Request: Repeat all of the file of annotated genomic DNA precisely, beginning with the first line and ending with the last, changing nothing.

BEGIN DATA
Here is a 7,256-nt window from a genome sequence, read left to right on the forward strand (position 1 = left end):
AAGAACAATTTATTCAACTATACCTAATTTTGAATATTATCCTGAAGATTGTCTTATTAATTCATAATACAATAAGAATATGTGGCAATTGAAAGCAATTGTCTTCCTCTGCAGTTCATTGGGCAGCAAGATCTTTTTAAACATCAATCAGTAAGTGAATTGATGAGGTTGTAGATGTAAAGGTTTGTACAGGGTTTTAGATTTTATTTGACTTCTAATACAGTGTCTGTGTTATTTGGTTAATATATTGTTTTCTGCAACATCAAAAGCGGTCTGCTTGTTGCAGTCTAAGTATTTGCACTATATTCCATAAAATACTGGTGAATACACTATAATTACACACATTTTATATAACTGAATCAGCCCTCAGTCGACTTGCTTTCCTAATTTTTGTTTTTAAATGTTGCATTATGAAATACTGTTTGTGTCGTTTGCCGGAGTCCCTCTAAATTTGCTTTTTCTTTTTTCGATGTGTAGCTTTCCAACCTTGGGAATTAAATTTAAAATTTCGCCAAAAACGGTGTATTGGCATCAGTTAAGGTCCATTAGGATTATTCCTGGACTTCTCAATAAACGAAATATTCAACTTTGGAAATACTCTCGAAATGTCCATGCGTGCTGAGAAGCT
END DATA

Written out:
Here is a 7,256-nt window from a genome sequence, read left to right on the forward strand (position 1 = left end):
AAGAACAATTTATTCAACTATACCTAATTTTGAATATTATCCTGAAGATTGTCTTATTAATTCATAATACAATAAGAATATGTGGCAATTGAAAGCAATTGTCTTCCTCTGCAGTTCATTGGGCAGCAAGATCTTTTTAAACATCAATCAGTAAGTGAATTGATGAGGTTGTAGATGTAAAGGTTTGTACAGGGTTTTAGATTTTATTTGACTTCTAATACAGTGTCTGTGTTATTTGGTTAATATATTGTTTTCTGCAACATCAAAAGCGGTCTGCTTGTTGCAGTCTAAGTATTTGCACTATATTCCATAAAATACTGGTGAATACACTATAATTACACACATTTTATATAACTGAATCAGCCCTCAGTCGACTTGCTTTCCTAATTTTTGTTTTTAAATGTTGCATTATGAAATACTGTTTGTGTCGTTTGCCGGAGTCCCTCTAAATTTGCTTTTTCTTTTTTCGATGTGTAGCTTTCCAACCTTGGGAATTAAATTTAAAATTTCGCCAAAAACGGTGTATTGGCATCAGTTAAGGTCCATTAGGATTATTCCTGGACTTCTCAATAAACGAAATATTCAACTTTGGAAATACTCTCGAAATGTCCATGCGTGCTGAGAAGCT